Shooting Sportsman “Going Places”

One of the most important rules for being a good hunting partner is to not be a “claimer.” You know, the kind of guy who every time his gun goes off and a bird happens to fall immediately crows, “I got him!” – irrespective of whether anybody else shot. Once exposed as a claimer, you tend to find yourself hunting alone a lot.

But when a covey of bobwhite quail poured out of the broomsedge in front of a pair of stylish setters and my partner Ed Rader and I both swung on the same bird, I was pretty sure that it puffed at the bark of my Fox – which is to say, a split-second before the cract of Ed’s RBL. So, in the way of us graybeards who are long past the point of having anything to prove but still enjoy getting in a dig, I turned and said, “Ed, you’re shooting at dead birds again.”

“You may be right about that,” he replied, smiling. “But where I come from,” he added, bending down to accept the retrieved bird from Gus, his strapping all-white setter, “possession is still none-tenths of the law.”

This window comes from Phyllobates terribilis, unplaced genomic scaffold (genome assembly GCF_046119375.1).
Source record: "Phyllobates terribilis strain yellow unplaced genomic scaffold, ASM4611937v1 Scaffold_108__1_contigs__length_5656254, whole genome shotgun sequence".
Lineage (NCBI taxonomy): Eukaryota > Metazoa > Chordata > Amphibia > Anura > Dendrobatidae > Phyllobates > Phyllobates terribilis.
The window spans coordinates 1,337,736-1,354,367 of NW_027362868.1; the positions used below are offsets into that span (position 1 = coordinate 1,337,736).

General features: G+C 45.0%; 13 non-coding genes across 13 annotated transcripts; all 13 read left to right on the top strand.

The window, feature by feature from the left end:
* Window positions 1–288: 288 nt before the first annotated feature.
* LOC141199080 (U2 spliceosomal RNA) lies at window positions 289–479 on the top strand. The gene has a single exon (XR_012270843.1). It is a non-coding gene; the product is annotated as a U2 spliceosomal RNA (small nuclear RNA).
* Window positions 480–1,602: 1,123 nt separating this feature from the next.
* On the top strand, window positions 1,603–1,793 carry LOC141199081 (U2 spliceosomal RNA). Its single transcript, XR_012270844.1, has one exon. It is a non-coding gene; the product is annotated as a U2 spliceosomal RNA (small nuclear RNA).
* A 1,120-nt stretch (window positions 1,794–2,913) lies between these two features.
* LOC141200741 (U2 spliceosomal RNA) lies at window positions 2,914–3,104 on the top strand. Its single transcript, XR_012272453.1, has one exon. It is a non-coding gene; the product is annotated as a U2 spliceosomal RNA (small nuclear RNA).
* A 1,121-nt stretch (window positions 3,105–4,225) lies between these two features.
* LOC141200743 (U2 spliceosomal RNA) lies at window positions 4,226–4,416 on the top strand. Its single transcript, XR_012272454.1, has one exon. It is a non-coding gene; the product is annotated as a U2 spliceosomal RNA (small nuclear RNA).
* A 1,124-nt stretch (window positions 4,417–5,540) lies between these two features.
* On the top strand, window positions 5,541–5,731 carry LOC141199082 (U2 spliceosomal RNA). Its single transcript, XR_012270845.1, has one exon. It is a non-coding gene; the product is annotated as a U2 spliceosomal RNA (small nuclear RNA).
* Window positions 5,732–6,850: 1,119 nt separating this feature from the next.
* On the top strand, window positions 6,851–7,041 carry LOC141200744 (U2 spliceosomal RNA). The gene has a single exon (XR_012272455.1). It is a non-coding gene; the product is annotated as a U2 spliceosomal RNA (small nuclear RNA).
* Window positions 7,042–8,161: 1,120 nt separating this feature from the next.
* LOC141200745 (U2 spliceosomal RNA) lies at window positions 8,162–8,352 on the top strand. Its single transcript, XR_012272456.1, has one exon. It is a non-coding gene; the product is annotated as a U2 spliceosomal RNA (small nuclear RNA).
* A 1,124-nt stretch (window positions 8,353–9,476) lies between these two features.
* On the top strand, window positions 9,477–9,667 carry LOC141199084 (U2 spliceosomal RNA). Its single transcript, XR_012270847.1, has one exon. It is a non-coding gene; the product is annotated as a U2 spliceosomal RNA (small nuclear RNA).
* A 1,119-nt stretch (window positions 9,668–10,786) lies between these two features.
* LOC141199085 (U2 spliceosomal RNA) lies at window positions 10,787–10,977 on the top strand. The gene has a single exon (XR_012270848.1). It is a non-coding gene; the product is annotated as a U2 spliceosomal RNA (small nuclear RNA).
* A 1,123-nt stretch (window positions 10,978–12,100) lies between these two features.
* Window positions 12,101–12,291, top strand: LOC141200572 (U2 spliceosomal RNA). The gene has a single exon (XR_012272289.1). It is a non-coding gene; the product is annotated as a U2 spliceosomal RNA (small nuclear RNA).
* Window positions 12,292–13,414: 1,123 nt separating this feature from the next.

We were gunning the high field at a place called Chandler’s Farm, one of the many patches of quail hunting heaven that the folks at Wild Wing Lodge have quilted together to create 4,000 acres of some of the prettiest, birdiest, most soul-satisfying country a man can follow a brace of classy dogs through. Tucked back – way back – in the smoky hills and hollows near the Ohio River in western Kentucky, the barn-like lodge and adjacent kennels lie at the end of a one-lane road so remote that, as Rader quips, “The first time I drove it, I swear I heard banjos.” Read the entire article by Tom Davis here.